Based on these results from the synthetic benchmark, XP SP2 gets a PassMark rating that's 8.4% greater than Vista SP1

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The Results

With a baseline established we carried out another set of benchmark runs while the file copy operation was running.  This is a pretty aggressive test of responsiveness but since sluggishness would result in a drop in the final PassMark rating (and the greater the sluggishness, the greater the drop in responsiveness), we decided to give this a try.

Eight runs later, the data was collected. 

Here are the PassMark ratings averages for both systems under copy load.

Average PassMark ratings, both systems under copy load:

  • XP SP2: 490.1
  • Vista SP1: 384.4

Based on these results, under copy load XP SP2 achieves a PassMark rating that's fully 27.5% better than Vista SP1

However, using the baseline that we gathered earlier we can see the effect that the file copy load has on the benchmark rating for OS: 

  • Under load, XP SP2 achieves a PassMark PerformanceTest rating that's 3.7% less than the OS under no load.
  • Under load, Vista SP1 achieves a PassMark PerformanceTest rating that's 18.1% less than the OS under no load.

However, oddly enough, Vista SP1 felt more responsive to user inputs such as opening applications and saving files while the tasks were being performed (we tried this out on separate runs). Problem is that it's darn hard to measure this end responsiveness without relying more on synthetic benchmarks.

However, let's see what we can do to clear things up ...

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More Tests, More Results

Looking at the overall results it was clear that what was pulling the scores down the most of both operating systems was the disk activity.  This gave us an idea.  We carried out another set of PassMark PerformanceTest runs, but this time rather than do a full run of tests this time the tests exclude all of the hard disk tests (therefore eliminating much of the effect of the copy operation on the benchmark).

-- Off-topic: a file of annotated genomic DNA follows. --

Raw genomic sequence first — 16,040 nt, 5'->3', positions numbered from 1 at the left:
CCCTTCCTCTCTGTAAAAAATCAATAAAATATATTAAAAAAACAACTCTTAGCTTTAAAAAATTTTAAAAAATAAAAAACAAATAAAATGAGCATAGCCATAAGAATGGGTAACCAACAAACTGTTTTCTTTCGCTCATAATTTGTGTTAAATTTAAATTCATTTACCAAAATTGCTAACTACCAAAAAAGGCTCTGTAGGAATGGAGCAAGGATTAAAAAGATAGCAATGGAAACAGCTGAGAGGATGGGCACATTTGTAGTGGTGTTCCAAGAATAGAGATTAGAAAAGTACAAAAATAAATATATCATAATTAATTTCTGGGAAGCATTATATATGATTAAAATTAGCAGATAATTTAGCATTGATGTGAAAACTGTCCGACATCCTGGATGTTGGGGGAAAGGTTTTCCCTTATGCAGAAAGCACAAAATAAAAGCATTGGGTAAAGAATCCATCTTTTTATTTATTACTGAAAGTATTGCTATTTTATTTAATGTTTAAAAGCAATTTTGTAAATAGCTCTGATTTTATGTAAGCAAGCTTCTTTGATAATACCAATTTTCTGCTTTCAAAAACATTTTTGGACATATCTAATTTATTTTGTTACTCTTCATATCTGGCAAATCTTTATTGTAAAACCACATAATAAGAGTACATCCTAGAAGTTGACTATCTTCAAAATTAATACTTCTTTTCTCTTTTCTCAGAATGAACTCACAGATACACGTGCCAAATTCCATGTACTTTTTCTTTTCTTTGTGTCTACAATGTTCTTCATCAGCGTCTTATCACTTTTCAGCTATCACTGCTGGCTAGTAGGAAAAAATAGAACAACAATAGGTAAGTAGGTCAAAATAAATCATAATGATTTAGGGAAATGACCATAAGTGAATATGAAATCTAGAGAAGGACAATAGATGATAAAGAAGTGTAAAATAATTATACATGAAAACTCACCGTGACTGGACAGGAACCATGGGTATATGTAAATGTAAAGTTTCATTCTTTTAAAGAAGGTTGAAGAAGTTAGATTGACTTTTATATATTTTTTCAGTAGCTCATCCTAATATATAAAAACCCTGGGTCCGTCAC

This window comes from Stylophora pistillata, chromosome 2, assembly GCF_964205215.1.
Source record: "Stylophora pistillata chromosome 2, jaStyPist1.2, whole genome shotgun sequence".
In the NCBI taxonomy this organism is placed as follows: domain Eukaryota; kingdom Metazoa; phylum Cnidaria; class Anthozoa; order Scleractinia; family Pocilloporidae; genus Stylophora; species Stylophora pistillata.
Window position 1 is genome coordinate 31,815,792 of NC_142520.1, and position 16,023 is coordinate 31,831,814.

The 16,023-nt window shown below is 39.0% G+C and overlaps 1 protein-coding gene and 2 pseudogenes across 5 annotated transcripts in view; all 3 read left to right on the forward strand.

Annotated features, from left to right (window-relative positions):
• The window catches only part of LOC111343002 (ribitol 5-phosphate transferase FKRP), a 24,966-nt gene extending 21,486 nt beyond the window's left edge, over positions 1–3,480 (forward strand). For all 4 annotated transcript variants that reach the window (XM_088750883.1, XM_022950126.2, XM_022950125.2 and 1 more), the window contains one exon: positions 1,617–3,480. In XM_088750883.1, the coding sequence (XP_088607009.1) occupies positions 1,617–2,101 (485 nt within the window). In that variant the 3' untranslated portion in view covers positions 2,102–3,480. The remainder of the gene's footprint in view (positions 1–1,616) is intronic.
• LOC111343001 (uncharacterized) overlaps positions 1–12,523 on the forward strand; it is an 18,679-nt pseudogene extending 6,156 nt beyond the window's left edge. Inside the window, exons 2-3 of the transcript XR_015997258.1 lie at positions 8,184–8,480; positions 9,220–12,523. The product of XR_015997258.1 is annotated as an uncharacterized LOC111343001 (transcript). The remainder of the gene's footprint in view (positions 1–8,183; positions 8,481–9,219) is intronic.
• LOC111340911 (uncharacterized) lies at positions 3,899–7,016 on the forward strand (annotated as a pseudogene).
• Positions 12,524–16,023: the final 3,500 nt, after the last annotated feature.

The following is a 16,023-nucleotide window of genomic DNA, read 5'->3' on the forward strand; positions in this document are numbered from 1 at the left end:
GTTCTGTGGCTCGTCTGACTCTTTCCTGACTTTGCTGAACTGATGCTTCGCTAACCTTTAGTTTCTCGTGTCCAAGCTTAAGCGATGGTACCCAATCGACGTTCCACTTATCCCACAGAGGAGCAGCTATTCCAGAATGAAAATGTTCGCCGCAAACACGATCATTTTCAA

First, we established a baseline rating under no copy load with the disk test excluded.

Average PassMark rating, no copy load with all disk tests excluded:

  • XP SP2: 450.5
  • Vista SP1: 403.3

Based on these results, XP SP2 achieves a PassMark rating that's 11.7% better than Vista SP1

We then placed the system under the same file copy loads and ran the tests again.  Number crunching these results in the usual way gives us the following results.

Average PassMark rating, under copy load with all disk tests excluded:

  • XP SP2: 389.3
  • Vista SP1: 369.0

Number crunching these results, the lead that XP SP2 has over Vista SP1 has fallen to 5.5%

Rather than compare the two operating systems directly, let's compare these under load benchmark results to the no copy load with the disk test excluded.

The change from the baseline score when excluding PassMark disk test scores is as follows: 

  • Under load, XP SP2 achieves a PassMark PerformanceTest rating that's 13.7% less than the OS under no load.
  • Under load, Vista SP1 achieves a PassMark PerformanceTest rating that's 8.5% less than the OS under no load.

For those wanting to take a more detailed look at these test results, I've uploaded detailed outputs.

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This is far more complicated than I'd hope that it would turn out to be, however the results are interesting.  Let me summarize the results here:

  • Tested using PassMark PerformanceTest 6.1, XP SP2 consistently achieves a higher rating than Vista SP1.
  • Under file copy load, XP SP2 consistently achieves a higher rating than Vista SP1.
  • When running a partial PassMark PerformanceTest run (a run where all disk tests are excluded), XP SP2 again achieves a higher rating than Vista SP1 when under copy load and under no copy load.
  • However, if you look at the effect that file copy has on a partial PassMark PerformanceTest run, we see that the file copy operation on Vista SP1 has less of a detrimental effect on the overall rating than under XP SP2 system.